US 6784955 B2
The structure and construction of a bistable twisted nematic liquid crystal display with very long lifetime are disclosed. The two stable twist states in this display when no voltage is applied have almost infinite lifetimes and do not decay. These two stable twist states differ by a twist angle of 180°. New design conditions of this bistable twist structure are disclosed such that the contrast and the brightness are both optimized. This display can be operated in transmittive mode with two polarizes or in the reflective mode with one polarizer.
1. A liquid crystal display comprising
a) liquid crystal cell having top and bottom alignment layers with rubbing directions between them that favor a twist angle of ±22±5° to define a first stable state;
b) an input polarizer with an angle of ±45±5° relative to the rubbing direction of an adjacent alignment layer and an output polarizer at an angle of ±68±5° relative to said rubbing direction; and
c) a chiral dopant added to the liquid crystal layer of the liquid crystal cell such that a ratio of a thickness of the liquid crystal layer and a pitch of the liquid crystal twist is between 0.19±0.1 to define a second stable state;
d) the thickness times birefringence of the liquid cell is 0.27±0.1 μm.
2. A liquid crystal displays as claimed in any of
a) a transparent conductive electrode on one side of the liquid crystal coil; and
b) a second transparent conductive electrode structure on the other side of the liquid crystal cell consisting of a conductive ground plane, an insulation layer on top of such ground plane, and a top conductive electrode patterned into a comb shaped structure.
3. A liquid crystal display as claimed in
4. A liquid crystal display as claimed in
The present invention relates to the design of a permanently bistable twisted nematic liquid crystal display, and in particular to such a display has two stable twist states with no applied voltage. The display can be switched between these two stable states by the application of special voltage pulses. Due to this bistability, no power is needed to maintain the display, once it is formed.
There are many types of bistable liquid crystal displays (LCD). Among them, the bistable twisted nematic (BTN) LCD has one of the best optical properties with good contrast and brightness. This display relies on adjusting judiciously the cell thickness to liquid crystal pitch (d/p) ratio to produce the metastable twist states.
Bistable twisted nematic (BTN) liquid crystal displays (LCD) have been around since the early discovery by Berreman et al (D. W. Berreman and W. R. Heffner, Appl. Phys. Lett.37, 109 (1980)). In the early prior art, the bistable twist states are 0 and 360° twist respectively. Recently, Kwok et al (full reference) extended these BTN to the general case of φ and φ+2π, where φ can be optimized to yield better optical properties such as contrast and on-state brightness.
In this latter BTN, φ can be optimized to produce excellent optical properties. However, the major problem of this BTN is that the φ and φ+2π twist states are metastable with short lifetimes. Indeed, the intermediate φ+π twist state is more stable and both the φ and φ+2π states will decay to it in a matter of seconds.
There are several variations of the basic BTN. Hoke et al (C. D. Hoke and P. J. Bos, Soc. Info. Disp. Symp. Digest, 29, 854 (1998)) use a polymer wall trying to stabilize this BTN. The results are not satisfactory as the two twist states are still short-lived. Bryan-Brown et al (GB9521106.6) demonstrated a grating aligned bistable nematic display that can be switched by sub-millisecond pulses and has infinite time memory. The display has been produced and disclosed. Its practicality is in doubt because of the need of a special surface structure in the construction of the display. Switching from one state to the other is also not easy.
Dozov et al (I. Dozov, M. Nobili and G. Durand, Appl. Phys. Lett. 70, 1179 (1997)) investigated a surface-controlled bistable nematic display using simple planar monostable anchoring. A high pretilt angle and a small cell gap are necessary to produce the bistability and switching between the 0 and π twist states. This display is permanently stable in that the 0 and π states do not decay to any intermediate states. It is similar to the φ and φ+2π BTN.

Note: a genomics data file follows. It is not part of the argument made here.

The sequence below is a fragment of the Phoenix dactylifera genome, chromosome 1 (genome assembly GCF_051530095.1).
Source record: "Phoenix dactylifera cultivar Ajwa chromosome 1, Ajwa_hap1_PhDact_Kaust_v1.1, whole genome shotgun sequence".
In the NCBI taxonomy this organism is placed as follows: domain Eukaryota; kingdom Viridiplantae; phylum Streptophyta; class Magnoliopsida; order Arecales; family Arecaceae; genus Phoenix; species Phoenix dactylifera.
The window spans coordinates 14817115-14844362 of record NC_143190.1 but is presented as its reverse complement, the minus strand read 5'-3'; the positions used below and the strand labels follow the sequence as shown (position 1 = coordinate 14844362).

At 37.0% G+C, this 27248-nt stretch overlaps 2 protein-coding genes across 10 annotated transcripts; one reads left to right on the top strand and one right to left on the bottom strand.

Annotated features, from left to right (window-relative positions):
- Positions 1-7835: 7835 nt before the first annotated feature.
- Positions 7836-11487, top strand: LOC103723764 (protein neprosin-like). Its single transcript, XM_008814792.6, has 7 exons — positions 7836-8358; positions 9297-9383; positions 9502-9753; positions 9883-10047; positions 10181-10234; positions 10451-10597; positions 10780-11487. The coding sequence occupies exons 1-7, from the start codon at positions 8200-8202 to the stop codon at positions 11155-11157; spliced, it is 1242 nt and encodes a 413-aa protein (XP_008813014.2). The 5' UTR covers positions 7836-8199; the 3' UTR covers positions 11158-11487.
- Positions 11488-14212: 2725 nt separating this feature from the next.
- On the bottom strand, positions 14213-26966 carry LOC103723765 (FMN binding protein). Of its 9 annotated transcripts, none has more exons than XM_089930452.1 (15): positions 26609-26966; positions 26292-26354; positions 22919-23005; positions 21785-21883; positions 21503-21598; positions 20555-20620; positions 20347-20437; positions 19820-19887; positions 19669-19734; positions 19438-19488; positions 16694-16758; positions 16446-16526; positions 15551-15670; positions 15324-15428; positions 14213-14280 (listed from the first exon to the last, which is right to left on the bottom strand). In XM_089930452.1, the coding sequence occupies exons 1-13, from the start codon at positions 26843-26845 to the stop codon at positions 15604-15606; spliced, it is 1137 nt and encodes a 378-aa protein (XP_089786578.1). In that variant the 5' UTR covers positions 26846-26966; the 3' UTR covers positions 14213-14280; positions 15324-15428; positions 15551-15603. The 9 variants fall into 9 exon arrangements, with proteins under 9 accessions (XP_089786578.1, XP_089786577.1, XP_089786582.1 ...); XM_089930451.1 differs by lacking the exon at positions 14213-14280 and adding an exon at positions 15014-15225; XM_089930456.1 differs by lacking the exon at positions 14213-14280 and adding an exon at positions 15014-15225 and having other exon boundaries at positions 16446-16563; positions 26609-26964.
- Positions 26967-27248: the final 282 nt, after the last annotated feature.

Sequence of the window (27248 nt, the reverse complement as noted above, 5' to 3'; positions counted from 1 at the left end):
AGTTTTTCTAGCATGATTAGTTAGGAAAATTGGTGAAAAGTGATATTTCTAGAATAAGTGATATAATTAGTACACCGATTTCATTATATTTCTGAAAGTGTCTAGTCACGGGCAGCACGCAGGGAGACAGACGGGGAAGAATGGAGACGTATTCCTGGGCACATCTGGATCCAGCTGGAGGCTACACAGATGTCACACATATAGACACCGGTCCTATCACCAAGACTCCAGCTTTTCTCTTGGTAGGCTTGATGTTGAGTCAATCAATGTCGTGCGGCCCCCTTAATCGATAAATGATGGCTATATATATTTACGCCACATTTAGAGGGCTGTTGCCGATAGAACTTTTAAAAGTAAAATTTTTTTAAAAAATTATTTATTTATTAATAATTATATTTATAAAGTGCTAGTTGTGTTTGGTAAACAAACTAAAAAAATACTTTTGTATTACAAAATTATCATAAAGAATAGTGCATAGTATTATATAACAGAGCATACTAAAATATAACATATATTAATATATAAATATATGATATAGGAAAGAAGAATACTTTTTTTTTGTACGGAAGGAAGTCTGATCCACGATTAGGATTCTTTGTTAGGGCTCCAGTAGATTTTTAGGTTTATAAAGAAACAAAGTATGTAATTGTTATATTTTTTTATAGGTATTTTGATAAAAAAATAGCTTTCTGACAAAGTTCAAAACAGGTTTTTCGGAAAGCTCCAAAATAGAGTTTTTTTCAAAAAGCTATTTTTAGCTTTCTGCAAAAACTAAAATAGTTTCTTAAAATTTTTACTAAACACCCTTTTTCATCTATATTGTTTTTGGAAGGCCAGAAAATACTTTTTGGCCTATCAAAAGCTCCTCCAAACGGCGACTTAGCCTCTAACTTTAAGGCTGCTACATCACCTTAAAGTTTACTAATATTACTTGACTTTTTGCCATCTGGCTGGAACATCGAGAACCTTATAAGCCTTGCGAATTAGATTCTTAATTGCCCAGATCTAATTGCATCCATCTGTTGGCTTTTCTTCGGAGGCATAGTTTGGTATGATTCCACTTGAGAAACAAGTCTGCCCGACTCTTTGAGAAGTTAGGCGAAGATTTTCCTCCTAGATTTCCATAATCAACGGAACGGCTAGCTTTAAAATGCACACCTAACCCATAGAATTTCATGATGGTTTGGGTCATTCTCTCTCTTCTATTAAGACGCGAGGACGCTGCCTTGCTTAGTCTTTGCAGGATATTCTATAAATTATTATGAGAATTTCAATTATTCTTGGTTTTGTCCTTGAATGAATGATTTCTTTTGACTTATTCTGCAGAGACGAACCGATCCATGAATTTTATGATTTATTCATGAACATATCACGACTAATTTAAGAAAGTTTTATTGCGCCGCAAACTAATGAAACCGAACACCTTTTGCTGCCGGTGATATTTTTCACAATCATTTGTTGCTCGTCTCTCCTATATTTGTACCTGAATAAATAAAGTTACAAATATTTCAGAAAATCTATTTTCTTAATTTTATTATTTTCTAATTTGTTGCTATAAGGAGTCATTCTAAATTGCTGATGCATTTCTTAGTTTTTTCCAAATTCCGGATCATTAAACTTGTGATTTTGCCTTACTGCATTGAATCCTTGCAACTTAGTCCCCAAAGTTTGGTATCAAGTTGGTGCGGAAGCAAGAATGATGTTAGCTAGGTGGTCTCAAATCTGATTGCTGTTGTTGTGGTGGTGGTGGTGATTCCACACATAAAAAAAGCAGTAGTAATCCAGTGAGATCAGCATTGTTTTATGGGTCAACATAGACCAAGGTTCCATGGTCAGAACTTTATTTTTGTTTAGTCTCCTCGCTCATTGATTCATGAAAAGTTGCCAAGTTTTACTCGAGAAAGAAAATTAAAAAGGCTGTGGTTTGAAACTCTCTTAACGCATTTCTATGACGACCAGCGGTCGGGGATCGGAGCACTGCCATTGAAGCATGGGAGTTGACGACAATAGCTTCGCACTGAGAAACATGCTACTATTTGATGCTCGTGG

According to the present invention there are disclosed designs of permanently bistable twisted nematic liquid crystal displays with optimized optical properties. The stable twist states differ by an angle of π, or 180°. They are denoted φ and φ+π. The aligment of the φ and φ+π twists are given by the rubbing condition that favors the φ twist. The d/p ratio is adjusted to favor the φ+π/2 twist. This enables both the φ and φ+π twist states to be stable. The d/p ratio favored φ+π/2 twist state is not stable under the given rubbing conditions. Hence the lifetimes of the φ and φ+π states are infinite.
The switching between the φ and φ+π twist states are effected through many techniques, such as having a small cell gap, or having a three electrode structure. One possible example of switching uses a triode structure. However, it is not essential to the present invention and other schemes are possible.
The new BTN can either be transmittive requiring two polarizers, or reflective requiring just one polarizer. In general, the optical properties depend on α and γ, which are the input and output polarizer angles, with respect to the input director of the liquid crystal cell, and the twist angles φ1 and φ2 of the two bistable twist states. The optical properties also depend on d, the liquid crystal cell thickness and Δn is the birefringence of the liquid crystal material used. With all these values defined, the optical properties and construction of the liquid crystal display is uniquely defined. A perfect optimization procedure is given to give the exact values of the construction of the BTN to give the best optical properties.
It is also possible to construct the BTN in the reflective mode with just one top polarizer. In this case, there is no output polarizer and the display is easier to construct and more economical to make. We also will give the construction parameters for such reflective BTN to obtain the best optical properties. An important aspect of the invention is that the bistable twist states differ by an angle of 180°. rather than 360° as in the previous cases.
Some embodiments of the invention will now be described by way of example and with reference to the accompanying drawings, in which:—
FIG. 1 shows the structure of a transmittive BTN according to an embodiment of the invention,
FIG. 2 shows the shape of the comb electrodes,
FIG. 3 shows the matrix alignment of top and bottom electrodes.